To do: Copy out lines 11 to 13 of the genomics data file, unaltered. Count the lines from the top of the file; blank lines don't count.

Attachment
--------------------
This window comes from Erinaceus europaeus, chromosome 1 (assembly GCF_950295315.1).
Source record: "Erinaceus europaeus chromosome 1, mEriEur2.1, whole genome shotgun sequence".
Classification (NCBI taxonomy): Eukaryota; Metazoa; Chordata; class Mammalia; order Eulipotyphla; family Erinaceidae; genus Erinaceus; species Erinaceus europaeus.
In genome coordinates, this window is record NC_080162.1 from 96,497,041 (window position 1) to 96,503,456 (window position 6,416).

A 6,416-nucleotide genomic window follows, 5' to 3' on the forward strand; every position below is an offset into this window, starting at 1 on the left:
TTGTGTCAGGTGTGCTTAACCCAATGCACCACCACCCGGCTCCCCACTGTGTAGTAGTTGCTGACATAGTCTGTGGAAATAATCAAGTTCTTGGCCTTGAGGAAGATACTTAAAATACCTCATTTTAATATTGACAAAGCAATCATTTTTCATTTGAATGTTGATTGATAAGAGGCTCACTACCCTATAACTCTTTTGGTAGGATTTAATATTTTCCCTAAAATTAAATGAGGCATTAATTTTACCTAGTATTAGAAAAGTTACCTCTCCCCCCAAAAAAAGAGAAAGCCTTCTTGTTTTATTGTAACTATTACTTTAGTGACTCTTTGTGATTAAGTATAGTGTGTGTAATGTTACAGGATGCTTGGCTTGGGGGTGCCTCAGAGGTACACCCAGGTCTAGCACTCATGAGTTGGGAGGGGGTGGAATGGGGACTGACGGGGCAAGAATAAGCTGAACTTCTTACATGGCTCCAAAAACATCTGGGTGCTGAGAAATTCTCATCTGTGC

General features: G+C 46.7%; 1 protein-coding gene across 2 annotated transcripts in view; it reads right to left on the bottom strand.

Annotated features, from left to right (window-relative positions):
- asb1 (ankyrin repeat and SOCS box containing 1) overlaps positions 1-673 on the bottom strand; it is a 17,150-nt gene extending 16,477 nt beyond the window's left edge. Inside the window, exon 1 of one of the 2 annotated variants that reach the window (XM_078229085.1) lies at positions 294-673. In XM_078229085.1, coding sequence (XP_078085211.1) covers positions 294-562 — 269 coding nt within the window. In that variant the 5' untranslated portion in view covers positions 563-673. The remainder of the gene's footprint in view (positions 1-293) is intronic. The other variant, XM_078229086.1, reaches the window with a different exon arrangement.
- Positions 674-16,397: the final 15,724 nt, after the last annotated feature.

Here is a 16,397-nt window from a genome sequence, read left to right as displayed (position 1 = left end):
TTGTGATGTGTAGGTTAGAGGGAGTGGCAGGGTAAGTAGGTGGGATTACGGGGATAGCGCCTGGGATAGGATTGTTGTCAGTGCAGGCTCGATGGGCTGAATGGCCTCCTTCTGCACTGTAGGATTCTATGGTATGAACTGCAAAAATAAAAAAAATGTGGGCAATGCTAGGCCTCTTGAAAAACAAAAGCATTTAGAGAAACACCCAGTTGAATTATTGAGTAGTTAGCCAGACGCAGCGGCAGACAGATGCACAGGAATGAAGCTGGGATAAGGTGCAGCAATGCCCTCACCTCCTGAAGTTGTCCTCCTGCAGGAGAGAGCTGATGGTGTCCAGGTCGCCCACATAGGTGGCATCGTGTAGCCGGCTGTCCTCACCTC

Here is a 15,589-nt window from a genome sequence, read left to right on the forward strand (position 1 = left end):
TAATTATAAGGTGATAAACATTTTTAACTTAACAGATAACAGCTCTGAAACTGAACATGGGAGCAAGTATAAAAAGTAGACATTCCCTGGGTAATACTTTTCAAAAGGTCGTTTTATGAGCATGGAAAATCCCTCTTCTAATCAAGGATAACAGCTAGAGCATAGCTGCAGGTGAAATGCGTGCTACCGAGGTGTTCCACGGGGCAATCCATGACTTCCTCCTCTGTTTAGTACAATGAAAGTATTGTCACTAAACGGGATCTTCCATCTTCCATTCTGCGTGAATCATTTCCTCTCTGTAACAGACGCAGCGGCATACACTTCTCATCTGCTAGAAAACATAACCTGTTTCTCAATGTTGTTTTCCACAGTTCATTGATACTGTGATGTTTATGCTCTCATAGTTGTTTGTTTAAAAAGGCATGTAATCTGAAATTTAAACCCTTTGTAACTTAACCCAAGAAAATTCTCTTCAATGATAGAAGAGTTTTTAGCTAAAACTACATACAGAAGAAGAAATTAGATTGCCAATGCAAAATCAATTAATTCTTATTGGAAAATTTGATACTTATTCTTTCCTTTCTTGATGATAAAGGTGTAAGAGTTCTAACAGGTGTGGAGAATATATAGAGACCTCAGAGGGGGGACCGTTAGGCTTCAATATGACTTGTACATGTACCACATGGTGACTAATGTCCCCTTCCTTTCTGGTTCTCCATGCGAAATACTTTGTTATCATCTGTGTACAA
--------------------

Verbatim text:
Here is a 16,397-nt window from a genome sequence, read left to right as displayed (position 1 = left end):
TTGTGATGTGTAGGTTAGAGGGAGTGGCAGGGTAAGTAGGTGGGATTACGGGGATAGCGCCTGGGATAGGATTGTTGTCAGTGCAGGCTCGATGGGCTGAATGGCCTCCTTCTGCACTGTAGGATTCTATGGTATGAACTGCAAAAATAAAAAAAATGTGGGCAATGCTAGGCCTCTTGAAAAACAAAAGCATTTAGAGAAACACCCAGTTGAATTATTGAGTAGTTAGCCAGACGCAGCGGCAGACAGATGCACAGGAATGAAGCTGGGATAAGGTGCAGCAATGCCCTCACCTCCTGAAGTTGTCCTCCTGCAGGAGAGAGCTGATGGTGTCCAGGTCGCCCACATAGGTGGCATCGTGTAGCCGGCTGTCCTCACCTC

Here is a 15,589-nt window from a genome sequence, read left to right on the forward strand (position 1 = left end):